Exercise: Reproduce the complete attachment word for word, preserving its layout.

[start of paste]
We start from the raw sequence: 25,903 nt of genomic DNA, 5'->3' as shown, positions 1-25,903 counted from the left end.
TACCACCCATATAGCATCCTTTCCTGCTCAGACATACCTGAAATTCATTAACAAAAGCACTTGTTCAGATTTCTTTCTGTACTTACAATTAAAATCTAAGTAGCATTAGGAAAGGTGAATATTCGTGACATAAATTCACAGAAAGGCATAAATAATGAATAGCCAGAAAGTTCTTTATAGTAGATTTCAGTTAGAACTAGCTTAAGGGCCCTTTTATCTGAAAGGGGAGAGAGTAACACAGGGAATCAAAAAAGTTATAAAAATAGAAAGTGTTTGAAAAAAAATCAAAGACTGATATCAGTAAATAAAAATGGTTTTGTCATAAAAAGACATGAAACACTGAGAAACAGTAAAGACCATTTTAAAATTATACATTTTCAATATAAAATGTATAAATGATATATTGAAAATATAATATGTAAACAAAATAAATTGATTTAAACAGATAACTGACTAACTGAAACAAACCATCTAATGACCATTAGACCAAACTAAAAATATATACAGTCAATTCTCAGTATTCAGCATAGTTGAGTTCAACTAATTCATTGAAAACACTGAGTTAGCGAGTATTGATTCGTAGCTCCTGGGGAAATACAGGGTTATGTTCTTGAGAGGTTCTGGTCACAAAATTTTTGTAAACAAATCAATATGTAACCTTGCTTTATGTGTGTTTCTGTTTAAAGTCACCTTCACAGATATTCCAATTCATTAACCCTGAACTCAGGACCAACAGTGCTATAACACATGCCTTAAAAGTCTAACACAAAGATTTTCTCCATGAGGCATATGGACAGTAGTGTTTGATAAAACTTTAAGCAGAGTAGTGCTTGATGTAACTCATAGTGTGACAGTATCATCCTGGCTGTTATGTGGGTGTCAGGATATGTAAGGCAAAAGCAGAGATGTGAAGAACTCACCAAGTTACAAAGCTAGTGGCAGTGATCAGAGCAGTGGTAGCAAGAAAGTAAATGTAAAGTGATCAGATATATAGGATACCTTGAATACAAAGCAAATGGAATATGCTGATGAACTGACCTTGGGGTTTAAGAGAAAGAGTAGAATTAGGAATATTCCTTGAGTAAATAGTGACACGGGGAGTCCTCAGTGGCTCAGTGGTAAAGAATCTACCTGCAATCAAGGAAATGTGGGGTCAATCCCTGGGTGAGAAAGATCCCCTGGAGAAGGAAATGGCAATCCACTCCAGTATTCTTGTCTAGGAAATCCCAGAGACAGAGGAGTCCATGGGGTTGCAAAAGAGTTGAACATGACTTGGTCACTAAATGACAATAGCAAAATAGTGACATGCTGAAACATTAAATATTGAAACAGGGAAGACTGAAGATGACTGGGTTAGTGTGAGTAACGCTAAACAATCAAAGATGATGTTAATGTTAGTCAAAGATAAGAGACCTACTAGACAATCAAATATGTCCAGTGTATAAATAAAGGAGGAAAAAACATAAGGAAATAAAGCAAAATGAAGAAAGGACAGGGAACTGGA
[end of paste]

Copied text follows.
We start from the raw sequence: 25,903 nt of genomic DNA, 5'->3' as shown, positions 1-25,903 counted from the left end.
TACCACCCATATAGCATCCTTTCCTGCTCAGACATACCTGAAATTCATTAACAAAAGCACTTGTTCAGATTTCTTTCTGTACTTACAATTAAAATCTAAGTAGCATTAGGAAAGGTGAATATTCGTGACATAAATTCACAGAAAGGCATAAATAATGAATAGCCAGAAAGTTCTTTATAGTAGATTTCAGTTAGAACTAGCTTAAGGGCCCTTTTATCTGAAAGGGGAGAGAGTAACACAGGGAATCAAAAAAGTTATAAAAATAGAAAGTGTTTGAAAAAAAATCAAAGACTGATATCAGTAAATAAAAATGGTTTTGTCATAAAAAGACATGAAACACTGAGAAACAGTAAAGACCATTTTAAAATTATACATTTTCAATATAAAATGTATAAATGATATATTGAAAATATAATATGTAAACAAAATAAATTGATTTAAACAGATAACTGACTAACTGAAACAAACCATCTAATGACCATTAGACCAAACTAAAAATATATACAGTCAATTCTCAGTATTCAGCATAGTTGAGTTCAACTAATTCATTGAAAACACTGAGTTAGCGAGTATTGATTCGTAGCTCCTGGGGAAATACAGGGTTATGTTCTTGAGAGGTTCTGGTCACAAAATTTTTGTAAACAAATCAATATGTAACCTTGCTTTATGTGTGTTTCTGTTTAAAGTCACCTTCACAGATATTCCAATTCATTAACCCTGAACTCAGGACCAACAGTGCTATAACACATGCCTTAAAAGTCTAACACAAAGATTTTCTCCATGAGGCATATGGACAGTAGTGTTTGATAAAACTTTAAGCAGAGTAGTGCTTGATGTAACTCATAGTGTGACAGTATCATCCTGGCTGTTATGTGGGTGTCAGGATATGTAAGGCAAAAGCAGAGATGTGAAGAACTCACCAAGTTACAAAGCTAGTGGCAGTGATCAGAGCAGTGGTAGCAAGAAAGTAAATGTAAAGTGATCAGATATATAGGATACCTTGAATACAAAGCAAATGGAATATGCTGATGAACTGACCTTGGGGTTTAAGAGAAAGAGTAGAATTAGGAATATTCCTTGAGTAAATAGTGACACGGGGAGTCCTCAGTGGCTCAGTGGTAAAGAATCTACCTGCAATCAAGGAAATGTGGGGTCAATCCCTGGGTGAGAAAGATCCCCTGGAGAAGGAAATGGCAATCCACTCCAGTATTCTTGTCTAGGAAATCCCAGAGACAGAGGAGTCCATGGGGTTGCAAAAGAGTTGAACATGACTTGGTCACTAAATGACAATAGCAAAATAGTGACATGCTGAAACATTAAATATTGAAACAGGGAAGACTGAAGATGACTGGGTTAGTGTGAGTAACGCTAAACAATCAAAGATGATGTTAATGTTAGTCAAAGATAAGAGACCTACTAGACAATCAAATATGTCCAGTGTATAAATAAAGGAGGAAAAAACATAAGGAAATAAAGCAAAATGAAGAAAGGACAGGGAACTGGA